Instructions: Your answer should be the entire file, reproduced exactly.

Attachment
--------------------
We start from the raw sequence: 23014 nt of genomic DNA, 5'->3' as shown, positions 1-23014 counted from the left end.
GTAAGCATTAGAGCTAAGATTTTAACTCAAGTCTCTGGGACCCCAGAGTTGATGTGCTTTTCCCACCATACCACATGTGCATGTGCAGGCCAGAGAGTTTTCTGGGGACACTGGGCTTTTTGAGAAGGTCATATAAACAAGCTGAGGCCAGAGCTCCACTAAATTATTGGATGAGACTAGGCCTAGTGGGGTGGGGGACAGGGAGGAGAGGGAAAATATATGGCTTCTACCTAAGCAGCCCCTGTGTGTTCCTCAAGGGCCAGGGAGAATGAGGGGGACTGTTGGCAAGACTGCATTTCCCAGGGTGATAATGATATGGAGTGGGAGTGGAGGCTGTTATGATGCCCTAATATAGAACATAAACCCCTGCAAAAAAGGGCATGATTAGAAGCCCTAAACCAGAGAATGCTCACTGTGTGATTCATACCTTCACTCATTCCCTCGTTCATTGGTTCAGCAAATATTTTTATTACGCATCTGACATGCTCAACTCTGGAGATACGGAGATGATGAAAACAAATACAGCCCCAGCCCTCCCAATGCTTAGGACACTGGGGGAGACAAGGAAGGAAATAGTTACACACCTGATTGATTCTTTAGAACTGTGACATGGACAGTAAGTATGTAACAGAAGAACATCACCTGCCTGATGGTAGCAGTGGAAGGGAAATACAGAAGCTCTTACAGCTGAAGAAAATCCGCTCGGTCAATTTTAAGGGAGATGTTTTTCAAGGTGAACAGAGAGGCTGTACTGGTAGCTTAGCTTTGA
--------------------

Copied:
We start from the raw sequence: 23014 nt of genomic DNA, 5'->3' as shown, positions 1-23014 counted from the left end.
GTAAGCATTAGAGCTAAGATTTTAACTCAAGTCTCTGGGACCCCAGAGTTGATGTGCTTTTCCCACCATACCACATGTGCATGTGCAGGCCAGAGAGTTTTCTGGGGACACTGGGCTTTTTGAGAAGGTCATATAAACAAGCTGAGGCCAGAGCTCCACTAAATTATTGGATGAGACTAGGCCTAGTGGGGTGGGGGACAGGGAGGAGAGGGAAAATATATGGCTTCTACCTAAGCAGCCCCTGTGTGTTCCTCAAGGGCCAGGGAGAATGAGGGGGACTGTTGGCAAGACTGCATTTCCCAGGGTGATAATGATATGGAGTGGGAGTGGAGGCTGTTATGATGCCCTAATATAGAACATAAACCCCTGCAAAAAAGGGCATGATTAGAAGCCCTAAACCAGAGAATGCTCACTGTGTGATTCATACCTTCACTCATTCCCTCGTTCATTGGTTCAGCAAATATTTTTATTACGCATCTGACATGCTCAACTCTGGAGATACGGAGATGATGAAAACAAATACAGCCCCAGCCCTCCCAATGCTTAGGACACTGGGGGAGACAAGGAAGGAAATAGTTACACACCTGATTGATTCTTTAGAACTGTGACATGGACAGTAAGTATGTAACAGAAGAACATCACCTGCCTGATGGTAGCAGTGGAAGGGAAATACAGAAGCTCTTACAGCTGAAGAAAATCCGCTCGGTCAATTTTAAGGGAGATGTTTTTCAAGGTGAACAGAGAGGCTGTACTGGTAGCTTAGCTTTGA